The implications of this debate are enormous. If in fact there is no danger from radiation at the level of 400 times background – 120 rems spread out over the course of a year – then the entire Fukushima evacuation zone becomes habitable. The “Land of Wolves” surrounding Chernobyl – which is now thriving with animal life – could be fit for human habitation again as well.
In fact, as hormesis supporters point out, life on earth evolved in an environment that was much more intensely radioactive than it is today. It would be surprising if we had not developed mechanisms to deal with routine radiation damage, even though they may have atrophied to some degree. As Manhattan Project veteran Ted Rockwell expressed it: “If radiation really posed a serious danger to living creatures, we would have developed sensory organs to detect it a long, long time ago.”
Re-evaluating the presumed dangers of low-level radiation may be one of those paradigm shifts that takes the scientific community a generation to absorb. A whole worldview – and an entire industry – is now dedicated to the premise that radiation is an invisible killer against which huge resources must be deployed – even entire technologies abandoned – in order to provide ourselves with adequate protection.
Change will only come slowly. It won’t happen overnight.
Monday, June 11th, 2012
Low-Level Radiation – Is There a 'Bystander Effect'
By William Tucker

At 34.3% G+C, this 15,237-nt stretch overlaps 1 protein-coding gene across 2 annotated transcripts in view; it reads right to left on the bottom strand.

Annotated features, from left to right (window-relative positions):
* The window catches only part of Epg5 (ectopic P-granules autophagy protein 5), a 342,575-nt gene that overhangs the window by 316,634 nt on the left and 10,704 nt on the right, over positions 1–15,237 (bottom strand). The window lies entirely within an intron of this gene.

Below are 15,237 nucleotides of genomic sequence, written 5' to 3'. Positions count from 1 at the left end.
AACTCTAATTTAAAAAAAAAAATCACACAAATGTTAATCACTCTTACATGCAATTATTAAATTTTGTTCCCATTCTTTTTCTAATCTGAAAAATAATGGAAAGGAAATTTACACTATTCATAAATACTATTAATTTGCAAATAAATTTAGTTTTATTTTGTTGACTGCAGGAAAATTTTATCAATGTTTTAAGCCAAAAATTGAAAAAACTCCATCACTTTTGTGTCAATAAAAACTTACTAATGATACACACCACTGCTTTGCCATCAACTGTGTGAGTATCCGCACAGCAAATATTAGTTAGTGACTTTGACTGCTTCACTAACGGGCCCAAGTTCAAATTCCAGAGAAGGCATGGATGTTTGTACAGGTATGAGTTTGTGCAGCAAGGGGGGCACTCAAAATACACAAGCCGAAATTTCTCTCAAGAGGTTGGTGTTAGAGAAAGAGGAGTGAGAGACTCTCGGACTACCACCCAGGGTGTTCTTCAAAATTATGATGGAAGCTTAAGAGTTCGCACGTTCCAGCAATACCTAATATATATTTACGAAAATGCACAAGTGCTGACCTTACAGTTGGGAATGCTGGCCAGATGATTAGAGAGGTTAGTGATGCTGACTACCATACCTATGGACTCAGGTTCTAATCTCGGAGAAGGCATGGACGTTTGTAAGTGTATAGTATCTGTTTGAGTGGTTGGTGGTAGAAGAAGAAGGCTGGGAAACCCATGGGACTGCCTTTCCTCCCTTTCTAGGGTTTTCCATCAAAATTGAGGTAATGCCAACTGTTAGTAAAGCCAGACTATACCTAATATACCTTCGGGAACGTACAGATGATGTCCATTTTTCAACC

Probably no issue hangs more heavily over nuclear energy than the enigma of the effects of low doses of ionizing radiation. The whole future of the technology may depend on whether the effects are less or more dangerous than currently predicted.
The question revolves around what happens below severe exposures of 10 rem – about the annual exposure that would come from living in the worst contaminated areas of the evacuation zone around Fukushima at this moment. Data from exposure to the atomic bomb clearly indicate a linear dose-response curve for cancer incidence down to 10 rem. Below that, the figures disappear into the general incidence of cancer in any large population.
Is there a threshold below which the body’s natural defense mechanisms act to reduce the rate? Is there even a “hormetic” effect, where low-level exposures stimulate the body’s defenses so they are primed to repair even greater exposures? Or, on the contrary, is there a “bystander effect” by which the genetic damage to one cell from radiation can be transmitted to another? If this is true, then the dangers from low-level radiation could actually increase beyond what would be anticipated from the linear dose-response effect.